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The OSHA Technical Manual is a reference for use by OSHA’s Compliance Safety and Health Officers (CSHOs), also known informally as OSHA inspectors. Updated regularly, it contains information about identifying, evaluating, and minimizing health and safety hazards that CSHOs may see when conducting inspections.
These are workplace safety inspectors whose goal it is to help employers and employees achieve safer workplaces. They’re credentialed safety and industrial hygiene professionals. CSHOs are authorized to make unannounced inspections; however, employers do have the right to request an inspection warrant first.
Inspections may come about due to referrals from other agencies or complaints from inside or outside the organization. They may also originate based on reported workplace accidents and incidents or industry statistics related to injury rates. One of the resources that OSHA CSHOs use to carry out their duties is the OSHA Technical Manual.
The manual is divided into ten sections. The first one highlights what’s been changed since the last update. Sections two through nine cover sampling, measurement methods, and instruments; health hazards; safety hazards; construction operations; healthcare facilities; ergonomics; personal protective equipment; and safety and health management; with the tenth section dedicated to miscellaneous topics.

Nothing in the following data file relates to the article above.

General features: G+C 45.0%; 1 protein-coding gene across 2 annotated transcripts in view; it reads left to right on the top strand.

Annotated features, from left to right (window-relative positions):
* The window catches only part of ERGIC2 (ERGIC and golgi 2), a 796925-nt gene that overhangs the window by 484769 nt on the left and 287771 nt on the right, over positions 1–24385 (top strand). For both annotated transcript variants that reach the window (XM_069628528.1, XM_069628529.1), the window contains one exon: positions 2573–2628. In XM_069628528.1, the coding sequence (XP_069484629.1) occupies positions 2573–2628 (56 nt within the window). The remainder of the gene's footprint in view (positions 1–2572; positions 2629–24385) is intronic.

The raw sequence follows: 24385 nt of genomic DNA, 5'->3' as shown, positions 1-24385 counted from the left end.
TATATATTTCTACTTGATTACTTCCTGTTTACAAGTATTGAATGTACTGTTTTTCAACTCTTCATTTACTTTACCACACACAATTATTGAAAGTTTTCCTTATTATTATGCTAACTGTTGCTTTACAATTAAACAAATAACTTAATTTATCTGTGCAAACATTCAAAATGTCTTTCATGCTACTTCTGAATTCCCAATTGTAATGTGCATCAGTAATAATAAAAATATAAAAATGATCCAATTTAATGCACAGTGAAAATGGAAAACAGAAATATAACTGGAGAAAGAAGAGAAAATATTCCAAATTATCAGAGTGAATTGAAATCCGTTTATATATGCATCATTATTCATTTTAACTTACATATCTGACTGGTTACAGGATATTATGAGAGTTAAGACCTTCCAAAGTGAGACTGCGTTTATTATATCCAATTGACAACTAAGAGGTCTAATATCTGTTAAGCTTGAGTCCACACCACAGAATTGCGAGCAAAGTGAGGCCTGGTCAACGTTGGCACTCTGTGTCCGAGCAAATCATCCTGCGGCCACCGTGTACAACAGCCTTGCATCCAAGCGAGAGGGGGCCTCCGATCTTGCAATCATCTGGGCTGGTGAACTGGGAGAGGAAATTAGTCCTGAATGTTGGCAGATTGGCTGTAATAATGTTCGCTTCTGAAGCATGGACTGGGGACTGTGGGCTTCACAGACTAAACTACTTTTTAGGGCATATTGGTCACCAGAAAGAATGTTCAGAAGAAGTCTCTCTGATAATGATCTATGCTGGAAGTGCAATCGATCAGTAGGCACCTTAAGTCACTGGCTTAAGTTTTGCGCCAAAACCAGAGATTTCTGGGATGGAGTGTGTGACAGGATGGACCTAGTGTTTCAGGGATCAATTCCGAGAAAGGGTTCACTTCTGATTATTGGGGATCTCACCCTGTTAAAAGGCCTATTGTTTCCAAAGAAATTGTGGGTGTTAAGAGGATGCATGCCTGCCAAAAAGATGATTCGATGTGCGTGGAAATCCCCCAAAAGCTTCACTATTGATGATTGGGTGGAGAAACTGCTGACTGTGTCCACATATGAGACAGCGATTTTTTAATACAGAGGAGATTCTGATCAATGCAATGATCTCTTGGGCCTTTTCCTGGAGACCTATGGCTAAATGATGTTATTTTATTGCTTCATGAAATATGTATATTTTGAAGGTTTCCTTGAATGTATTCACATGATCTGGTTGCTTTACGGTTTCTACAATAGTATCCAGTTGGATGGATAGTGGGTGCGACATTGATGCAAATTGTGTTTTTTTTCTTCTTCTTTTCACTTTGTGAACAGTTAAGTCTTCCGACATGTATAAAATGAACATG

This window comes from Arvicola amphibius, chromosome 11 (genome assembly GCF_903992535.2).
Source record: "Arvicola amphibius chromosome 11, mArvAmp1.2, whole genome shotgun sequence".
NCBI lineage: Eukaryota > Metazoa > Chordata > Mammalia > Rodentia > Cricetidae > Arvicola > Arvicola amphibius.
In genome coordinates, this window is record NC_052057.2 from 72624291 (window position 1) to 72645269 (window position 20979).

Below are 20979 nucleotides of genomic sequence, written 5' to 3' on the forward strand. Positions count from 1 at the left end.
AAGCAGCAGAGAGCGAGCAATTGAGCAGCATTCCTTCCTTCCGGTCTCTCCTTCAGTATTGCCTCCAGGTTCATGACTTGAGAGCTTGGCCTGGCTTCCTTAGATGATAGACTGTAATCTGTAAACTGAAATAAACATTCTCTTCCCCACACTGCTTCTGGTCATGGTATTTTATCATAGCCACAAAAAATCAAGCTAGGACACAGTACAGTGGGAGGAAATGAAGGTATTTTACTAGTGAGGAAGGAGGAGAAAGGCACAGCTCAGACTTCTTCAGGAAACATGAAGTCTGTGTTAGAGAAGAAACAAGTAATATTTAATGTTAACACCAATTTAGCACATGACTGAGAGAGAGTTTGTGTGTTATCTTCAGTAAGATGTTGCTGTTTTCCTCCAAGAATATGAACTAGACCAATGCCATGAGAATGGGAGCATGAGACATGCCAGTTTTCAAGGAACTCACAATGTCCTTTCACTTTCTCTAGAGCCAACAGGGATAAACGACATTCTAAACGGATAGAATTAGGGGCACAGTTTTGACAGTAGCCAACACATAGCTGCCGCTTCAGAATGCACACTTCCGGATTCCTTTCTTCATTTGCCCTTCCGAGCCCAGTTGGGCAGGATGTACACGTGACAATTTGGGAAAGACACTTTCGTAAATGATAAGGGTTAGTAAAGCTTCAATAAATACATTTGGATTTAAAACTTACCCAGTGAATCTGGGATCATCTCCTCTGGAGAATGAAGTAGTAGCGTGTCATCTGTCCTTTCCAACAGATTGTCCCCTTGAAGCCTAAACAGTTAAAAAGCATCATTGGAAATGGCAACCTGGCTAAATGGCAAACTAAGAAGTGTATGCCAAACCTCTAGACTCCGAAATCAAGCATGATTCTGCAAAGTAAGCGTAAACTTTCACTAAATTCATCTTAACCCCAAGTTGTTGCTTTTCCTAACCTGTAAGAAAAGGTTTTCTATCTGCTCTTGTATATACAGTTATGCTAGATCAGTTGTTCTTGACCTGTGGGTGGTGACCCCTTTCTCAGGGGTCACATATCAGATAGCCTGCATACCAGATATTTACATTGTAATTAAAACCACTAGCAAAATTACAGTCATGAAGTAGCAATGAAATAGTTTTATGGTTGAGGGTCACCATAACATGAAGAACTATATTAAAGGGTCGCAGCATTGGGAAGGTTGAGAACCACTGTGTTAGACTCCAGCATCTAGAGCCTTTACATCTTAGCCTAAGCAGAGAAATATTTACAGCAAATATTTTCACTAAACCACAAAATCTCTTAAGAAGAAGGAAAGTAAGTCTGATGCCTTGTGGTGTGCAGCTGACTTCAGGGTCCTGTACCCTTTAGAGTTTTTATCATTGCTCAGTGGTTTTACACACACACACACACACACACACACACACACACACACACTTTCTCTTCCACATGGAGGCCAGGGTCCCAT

Inspectors use each section of the OSHA Technical Manual for an overview of the topic as well as a snapshot of the frequency and type of illness or injury related to that topic. Each section also provides guidelines for investigation. These include suggested records review, interview questions for employers and employees, and metrics for evaluation. Highlights of prevention and control measures are included. Additional resources and insight for accurate and detailed analysis are provided.
For example, a CSHO investigating indoor air quality may refer to that section of the OSHA Technical Manual to learn more about common complaints about indoor air quality, like nausea, dizziness or throat irritation. The manual lets the inspector know that most indoor air quality issues arise from poor ventilation although other causes include contamination or microbes.
Inspectors can refer to a list of common contaminants with associated sources and symptoms. One example is acetic acid which causes eye, nose, and throat irritation. Workers may be exposed to acetic acid via silicone caulking compounds or X-ray development. CSHOs are guided by the technical manual in where to look for the source of the problem, how to take and measure samples to evaluate the severity of the problem, and the best practices employers and employees can take to reduce exposure to the problem.
While this is a helpful and trusted guide for inspectors, it does not take the place of the formal OSHA Standards. In cases where the OSHA Technical Manual and the OSHA Standards differ, it’s the Standards that take precedent.
The Technical Manual a useful tool for employers and workplace safety professionals and OSHA welcomes their use of it. It’s a valuable resource in thinking about and developing workplace health and safety programs.
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